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Jun 20, 2003  •  Post A Comment

Gore Network ‘Not Political’

According to at least one person familiar with Al Gore’s plans for a new cable news network, the former U.S. vice president’s vision is philosophical, not partisan. “It is not a Democratic network. It is not an Al Gore vehicle. It is not political,” said Steve Rosenbaum.

Al Gore approached Mr. Rosenbaum about this project because the CameraPlanet chief executive is partial to media in which the audience plays a role. Mr. Gore is dreaming of a cable channel that would explore ideas in a way the faster-paced ratings-driven all-news cable networks do-that much is certain. Over the past few months he has had conversations with potential backers and distributors, according to numerous reports. His appointed press representatives were not commenting after a Time magazine article last week first suggested Mr. Gore’s goal is to help create a liberal alternative to the conservative voices that increasingly dominate cable news and talk radio.

Sanchez Heads Back to Miami’s WTVJ: Weeks of rampant speculation came to an end when WTVJ-TV announced that Rick Sanchez, who left Miami in 2001 to join the anchor stable at MSNBC, is returning to Miami to anchor a 4 p.m. weekday newscast the NBC owned-and-operated station plans to launch in September.

Mr. Sanchez had become a well-known anchor in the South Florida metropolis after joining WSVN-TV in 1982.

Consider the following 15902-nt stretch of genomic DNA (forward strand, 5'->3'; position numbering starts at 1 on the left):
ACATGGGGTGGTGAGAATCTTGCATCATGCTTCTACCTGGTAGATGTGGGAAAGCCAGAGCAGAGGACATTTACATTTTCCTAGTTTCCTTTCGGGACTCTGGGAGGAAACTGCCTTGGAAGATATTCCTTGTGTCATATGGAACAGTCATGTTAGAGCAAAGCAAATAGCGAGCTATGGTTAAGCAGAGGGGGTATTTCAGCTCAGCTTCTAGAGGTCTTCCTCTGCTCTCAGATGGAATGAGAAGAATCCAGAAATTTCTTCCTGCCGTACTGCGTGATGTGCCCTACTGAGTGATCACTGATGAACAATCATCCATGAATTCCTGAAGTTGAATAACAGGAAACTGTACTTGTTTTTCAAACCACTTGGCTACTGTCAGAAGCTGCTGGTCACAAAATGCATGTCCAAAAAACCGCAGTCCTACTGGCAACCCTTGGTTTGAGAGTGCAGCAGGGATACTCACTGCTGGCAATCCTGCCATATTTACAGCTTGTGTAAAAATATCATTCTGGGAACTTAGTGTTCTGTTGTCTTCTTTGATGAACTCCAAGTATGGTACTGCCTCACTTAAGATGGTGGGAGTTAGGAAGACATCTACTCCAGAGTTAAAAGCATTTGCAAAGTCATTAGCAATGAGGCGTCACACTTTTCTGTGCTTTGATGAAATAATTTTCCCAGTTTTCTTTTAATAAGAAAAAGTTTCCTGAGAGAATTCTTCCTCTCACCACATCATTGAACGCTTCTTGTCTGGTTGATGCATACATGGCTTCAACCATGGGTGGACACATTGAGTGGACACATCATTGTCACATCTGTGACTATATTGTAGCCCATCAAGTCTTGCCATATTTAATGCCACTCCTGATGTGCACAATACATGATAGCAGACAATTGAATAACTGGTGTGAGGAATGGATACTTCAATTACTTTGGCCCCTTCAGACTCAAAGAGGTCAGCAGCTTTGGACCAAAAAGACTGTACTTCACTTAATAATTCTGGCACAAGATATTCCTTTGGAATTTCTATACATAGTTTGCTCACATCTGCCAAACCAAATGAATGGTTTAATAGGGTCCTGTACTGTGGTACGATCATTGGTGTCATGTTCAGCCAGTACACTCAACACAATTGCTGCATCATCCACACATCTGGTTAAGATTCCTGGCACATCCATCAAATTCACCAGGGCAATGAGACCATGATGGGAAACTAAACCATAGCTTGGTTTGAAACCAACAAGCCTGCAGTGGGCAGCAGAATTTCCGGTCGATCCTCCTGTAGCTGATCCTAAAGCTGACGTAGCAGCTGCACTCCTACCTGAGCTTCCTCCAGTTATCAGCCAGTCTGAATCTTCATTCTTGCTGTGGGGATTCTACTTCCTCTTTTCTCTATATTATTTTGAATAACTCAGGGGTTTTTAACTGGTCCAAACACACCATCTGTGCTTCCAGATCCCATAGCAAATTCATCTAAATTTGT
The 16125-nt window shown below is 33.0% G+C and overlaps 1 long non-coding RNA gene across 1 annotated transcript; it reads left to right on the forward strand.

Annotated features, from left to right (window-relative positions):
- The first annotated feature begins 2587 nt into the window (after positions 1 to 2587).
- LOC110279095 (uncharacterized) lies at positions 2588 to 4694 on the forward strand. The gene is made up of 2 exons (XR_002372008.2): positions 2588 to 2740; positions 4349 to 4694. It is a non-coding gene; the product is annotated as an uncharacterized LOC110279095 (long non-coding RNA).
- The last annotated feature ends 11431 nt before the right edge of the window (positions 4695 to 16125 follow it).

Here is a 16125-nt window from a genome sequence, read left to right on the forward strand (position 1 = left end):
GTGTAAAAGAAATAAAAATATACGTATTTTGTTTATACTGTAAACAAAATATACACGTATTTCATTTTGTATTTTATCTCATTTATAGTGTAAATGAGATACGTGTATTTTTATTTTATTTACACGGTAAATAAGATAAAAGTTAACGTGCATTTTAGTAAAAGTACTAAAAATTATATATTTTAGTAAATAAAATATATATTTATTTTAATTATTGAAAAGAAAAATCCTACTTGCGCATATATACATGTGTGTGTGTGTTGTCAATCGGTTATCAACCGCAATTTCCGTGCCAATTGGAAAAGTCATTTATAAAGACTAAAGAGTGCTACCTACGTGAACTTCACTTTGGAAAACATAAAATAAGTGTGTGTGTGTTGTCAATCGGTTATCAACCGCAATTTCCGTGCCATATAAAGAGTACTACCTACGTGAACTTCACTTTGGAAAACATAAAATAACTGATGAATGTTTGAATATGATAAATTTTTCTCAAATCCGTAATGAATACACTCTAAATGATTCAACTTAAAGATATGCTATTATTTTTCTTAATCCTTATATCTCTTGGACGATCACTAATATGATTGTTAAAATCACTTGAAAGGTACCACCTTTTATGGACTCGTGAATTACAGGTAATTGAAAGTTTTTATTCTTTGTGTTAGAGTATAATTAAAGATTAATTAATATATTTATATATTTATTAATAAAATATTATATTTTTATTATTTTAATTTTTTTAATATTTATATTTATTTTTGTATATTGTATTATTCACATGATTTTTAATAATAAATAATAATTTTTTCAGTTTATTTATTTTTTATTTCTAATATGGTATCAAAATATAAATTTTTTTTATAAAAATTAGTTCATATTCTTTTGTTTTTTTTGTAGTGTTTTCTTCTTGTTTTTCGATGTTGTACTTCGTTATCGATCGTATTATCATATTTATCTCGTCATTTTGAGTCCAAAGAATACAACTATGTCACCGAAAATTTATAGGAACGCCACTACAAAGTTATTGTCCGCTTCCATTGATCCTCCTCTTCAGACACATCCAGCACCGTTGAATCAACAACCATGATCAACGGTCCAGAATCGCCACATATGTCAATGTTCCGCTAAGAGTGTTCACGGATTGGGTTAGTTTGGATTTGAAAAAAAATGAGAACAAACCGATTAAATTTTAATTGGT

“His efforts to develop our late afternoon programming can only make our early afternoon news block stronger,” said WTVJ news director Tim Geraghty.

The Sanchez announcement follows by only two days the word that Jose Diaz-Balart, the co-anchor of Telemundo’s morning news program “Hoy en el Mundo,” will be doing double duty starting July 1, when he will also serve as Jennifer Valoppi’s co-anchor on duopoly mate WTVJ’s 5 p.m. weekday newscast.

NBC’s Maxim Special Sets Low-Clearance Mark: “Maxim’s Hot 100,” the controversial special scheduled in prime time by NBC on Saturday, June 14, got such a cold shoulder from disapproving affiliates that only 182 of the 227-station affiliate body carried it as scheduled. That resulted in the show reaching only 80 percent of the country’s TV homes, which ranked as the lowest clearance rate of any of the 109 programs on any of the six broadcast networks, according to data from Nielsen Media Research.

After previewing “Hot 100,” for which the magazine bought the time from NBC, many affiliates declared its parade of scantily clad women inappropriate for their communities. Many also were unhappy that the network was willing to sell the hour of prime time. Some affiliates were ultimately convinced to offer it in late, late night, but still the show was seen in fewer markets than UPN’s “One on One,” which scored 86 percent clearance, the second-lowest figure for any nationally broadcast show during the week.

The Maxim hour attracted 2.605 million viewers, 841,000 of them men between the ages of 18 and 49 and 334,000 of them men 50 and older. The data indicates that 20 percent of the audience was 17 or younger (330,000 teens and 194,000 in the 2-to-11 demo). The remaining 35 percent of the audience was female (583,000 women 18 to 49 and 322,000 women 50 and older).

‘Cedric The Entertainer Presents’ Production Canceled: Fox has ceased production of “Cedric the Entertainer Presents,” which had been scheduled to return this fall for a sophomore season. It will still return in the fall, however, the run will consist of fresh episodes that have not yet aired from the sketch comedy-variety series’ first season. Because the show was given a rest to make room for the debut of “Wanda at Large,” several unseen episodes are still in the can.